In June, Philipp Hildebrand gave an indication of what was likely to come when he said the bank was concerned about “exchange rate developments,” with the Swiss franc appreciating rapidly against the dollar. So it should have come as no surprise when the bank announced in early August that it would cut interest rates to stem appreciation of the Swiss franc. The sudden cut in interest rates caused a sharp sell-off in the franc, which declined by more than 2%. However, the impact appeared to be short-lived, with the franc later continuing its rise against the dollar. The central bank did not rule out further measures if the franc continues to appreciate, and in the second week in August, Hildebrand intervened again, announcing that it would “increase the supply of liquidity to the Swiss franc money market” and engage in foreign exchange swaps. Hildebrand has demonstrated he is not afraid to intervene when needed to reduce the negative impacts of a rising Swiss franc on the local economy and inflation. However, he has come under criticism from the Swiss National Bank’s shareholders, as his previous interventions in 2010 in the currency markets to devalue a strong franc led to paper losses for the bank. And, no matter what he does, the franc continues to appreciate, a situation that is not helped by the ongoing sovereign debt crisis, with the franc being viewed by investors as a safe haven. Hildebrand is running out of options, which stirred speculation in August that the franc might become pegged to the euro.
Grade: Too early to say
With his predecessor, Durmus Yilmaz, credited with helping Turkey sidestep the global economic crisis through bank liquidity measures and adept handling of monetary policy, Erdem Başçi, the new governor of Turkey’s central bank, has a difficult act to follow. For the last few months of his tenure, Yilmaz was focused not only on keeping inflation within the central bank’s “medium-term target” of 5% but also on reducing the adverse impact of the crisis on economic growth and financial stability. He was largely successful in achieving that: Turkey registered GDP growth of almost 9% in 2010, and its inflation fell to 3.99% in March 2011. The problem Başçi now faces is ensuring that the economy does not overheat and that a close eye is kept on the quality of bank lending activity. Başçi is expected to continue the bank’s unorthodox monetary policy, which uses higher reserve requirements rather than raising rates. In a presentation he gave in April, Başçi reported the bank was able to reduce short-term capital inflows and the acceleration of credit growth by raising reserve ratios and using different reserve requirements for loans with different maturities. Observers remain skeptical about the overall success of limiting credit growth by raising bank reserve requirements, and some banks are complaining about the impact it has on profitability. Başçi may need another trick up his sleeve.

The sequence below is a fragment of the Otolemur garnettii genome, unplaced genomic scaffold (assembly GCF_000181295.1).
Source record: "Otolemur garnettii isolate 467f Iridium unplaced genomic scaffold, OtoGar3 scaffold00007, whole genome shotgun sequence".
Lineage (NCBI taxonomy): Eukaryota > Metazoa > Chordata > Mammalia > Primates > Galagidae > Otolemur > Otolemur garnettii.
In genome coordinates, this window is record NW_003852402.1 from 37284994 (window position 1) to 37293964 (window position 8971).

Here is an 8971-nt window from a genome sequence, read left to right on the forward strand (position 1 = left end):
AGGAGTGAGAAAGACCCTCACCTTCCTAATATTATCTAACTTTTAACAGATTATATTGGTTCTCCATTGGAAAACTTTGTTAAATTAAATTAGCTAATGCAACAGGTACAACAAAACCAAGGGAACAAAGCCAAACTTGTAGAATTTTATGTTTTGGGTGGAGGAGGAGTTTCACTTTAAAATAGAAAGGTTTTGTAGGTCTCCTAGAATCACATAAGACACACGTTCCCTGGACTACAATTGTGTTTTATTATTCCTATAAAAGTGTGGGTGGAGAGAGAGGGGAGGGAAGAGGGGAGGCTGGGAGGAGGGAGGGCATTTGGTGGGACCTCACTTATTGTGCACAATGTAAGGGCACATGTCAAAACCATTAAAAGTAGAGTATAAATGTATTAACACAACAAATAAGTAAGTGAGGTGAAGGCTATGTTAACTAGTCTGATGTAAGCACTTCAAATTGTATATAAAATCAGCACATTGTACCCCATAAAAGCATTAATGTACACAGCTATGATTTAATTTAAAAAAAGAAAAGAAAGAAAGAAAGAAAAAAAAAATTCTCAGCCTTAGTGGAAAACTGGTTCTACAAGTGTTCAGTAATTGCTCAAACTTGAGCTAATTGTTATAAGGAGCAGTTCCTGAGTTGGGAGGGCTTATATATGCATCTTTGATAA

In the past year, Bank of England governor Mervyn King has been outspoken on a number of issues regarding the UK economy. For some perhaps he has been a little too outspoken when it comes to fiscal matters, putting pressure on former Labour government chancellor Alistair Darling to get the public finances under control and then later supporting the unpopular spending cuts introduced by the new coalition government to reduce the deficit. Although his outspokenness on government and policy matters may stand out, he has remained relatively steadfast when it comes to monetary policy, keeping the base rate stubbornly low at 0.5% despite rising inflationary pressures. In early August the Bank announced that inflation was likely to reach 5% by the end of this year—up from 4.4% as of July. However King was adamant that hiking interest rates would do nothing, as most of those inflationary pressures were external. Unlike some of his peers, King’s main preoccupation right now is not inflation targeting. Rather, it is getting the economy growing again.
Despite his earlier support for the coalition government’s spending cuts, surely King must now be questioning whether they haven’t gone too far, with the Bank of England forced to downgrade its UK economic growth forecast again in August. Once again, however, King attributed that to weak external factors.